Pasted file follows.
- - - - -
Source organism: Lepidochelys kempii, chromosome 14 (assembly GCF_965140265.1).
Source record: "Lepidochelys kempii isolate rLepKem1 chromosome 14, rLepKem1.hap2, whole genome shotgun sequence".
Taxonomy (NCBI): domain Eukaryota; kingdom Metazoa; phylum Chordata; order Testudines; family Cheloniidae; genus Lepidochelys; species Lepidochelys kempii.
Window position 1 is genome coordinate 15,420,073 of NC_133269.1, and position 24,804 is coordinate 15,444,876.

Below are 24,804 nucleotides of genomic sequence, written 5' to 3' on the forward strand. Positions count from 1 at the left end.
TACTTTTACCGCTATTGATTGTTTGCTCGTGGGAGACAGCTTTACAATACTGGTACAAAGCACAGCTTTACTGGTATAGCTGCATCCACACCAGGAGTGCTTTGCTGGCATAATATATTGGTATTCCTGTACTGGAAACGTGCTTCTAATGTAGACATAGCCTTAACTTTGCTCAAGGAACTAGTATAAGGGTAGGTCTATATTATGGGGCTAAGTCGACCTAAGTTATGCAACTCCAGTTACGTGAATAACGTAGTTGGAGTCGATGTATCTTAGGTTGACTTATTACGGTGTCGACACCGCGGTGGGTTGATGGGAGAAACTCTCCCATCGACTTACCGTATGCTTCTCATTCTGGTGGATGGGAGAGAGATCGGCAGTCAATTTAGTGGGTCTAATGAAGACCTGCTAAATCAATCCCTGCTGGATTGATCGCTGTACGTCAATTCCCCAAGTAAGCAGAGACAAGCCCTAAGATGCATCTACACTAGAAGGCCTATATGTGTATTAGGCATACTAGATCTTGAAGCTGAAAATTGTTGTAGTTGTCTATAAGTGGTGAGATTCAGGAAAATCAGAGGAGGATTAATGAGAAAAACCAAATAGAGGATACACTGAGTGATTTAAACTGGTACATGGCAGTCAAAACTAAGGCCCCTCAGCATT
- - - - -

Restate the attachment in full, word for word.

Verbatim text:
Source organism: Lepidochelys kempii, chromosome 14 (assembly GCF_965140265.1).
Source record: "Lepidochelys kempii isolate rLepKem1 chromosome 14, rLepKem1.hap2, whole genome shotgun sequence".
Taxonomy (NCBI): domain Eukaryota; kingdom Metazoa; phylum Chordata; order Testudines; family Cheloniidae; genus Lepidochelys; species Lepidochelys kempii.
Window position 1 is genome coordinate 15,420,073 of NC_133269.1, and position 24,804 is coordinate 15,444,876.

Below are 24,804 nucleotides of genomic sequence, written 5' to 3' on the forward strand. Positions count from 1 at the left end.
TACTTTTACCGCTATTGATTGTTTGCTCGTGGGAGACAGCTTTACAATACTGGTACAAAGCACAGCTTTACTGGTATAGCTGCATCCACACCAGGAGTGCTTTGCTGGCATAATATATTGGTATTCCTGTACTGGAAACGTGCTTCTAATGTAGACATAGCCTTAACTTTGCTCAAGGAACTAGTATAAGGGTAGGTCTATATTATGGGGCTAAGTCGACCTAAGTTATGCAACTCCAGTTACGTGAATAACGTAGTTGGAGTCGATGTATCTTAGGTTGACTTATTACGGTGTCGACACCGCGGTGGGTTGATGGGAGAAACTCTCCCATCGACTTACCGTATGCTTCTCATTCTGGTGGATGGGAGAGAGATCGGCAGTCAATTTAGTGGGTCTAATGAAGACCTGCTAAATCAATCCCTGCTGGATTGATCGCTGTACGTCAATTCCCCAAGTAAGCAGAGACAAGCCCTAAGATGCATCTACACTAGAAGGCCTATATGTGTATTAGGCATACTAGATCTTGAAGCTGAAAATTGTTGTAGTTGTCTATAAGTGGTGAGATTCAGGAAAATCAGAGGAGGATTAATGAGAAAAACCAAATAGAGGATACACTGAGTGATTTAAACTGGTACATGGCAGTCAAAACTAAGGCCCCTCAGCATT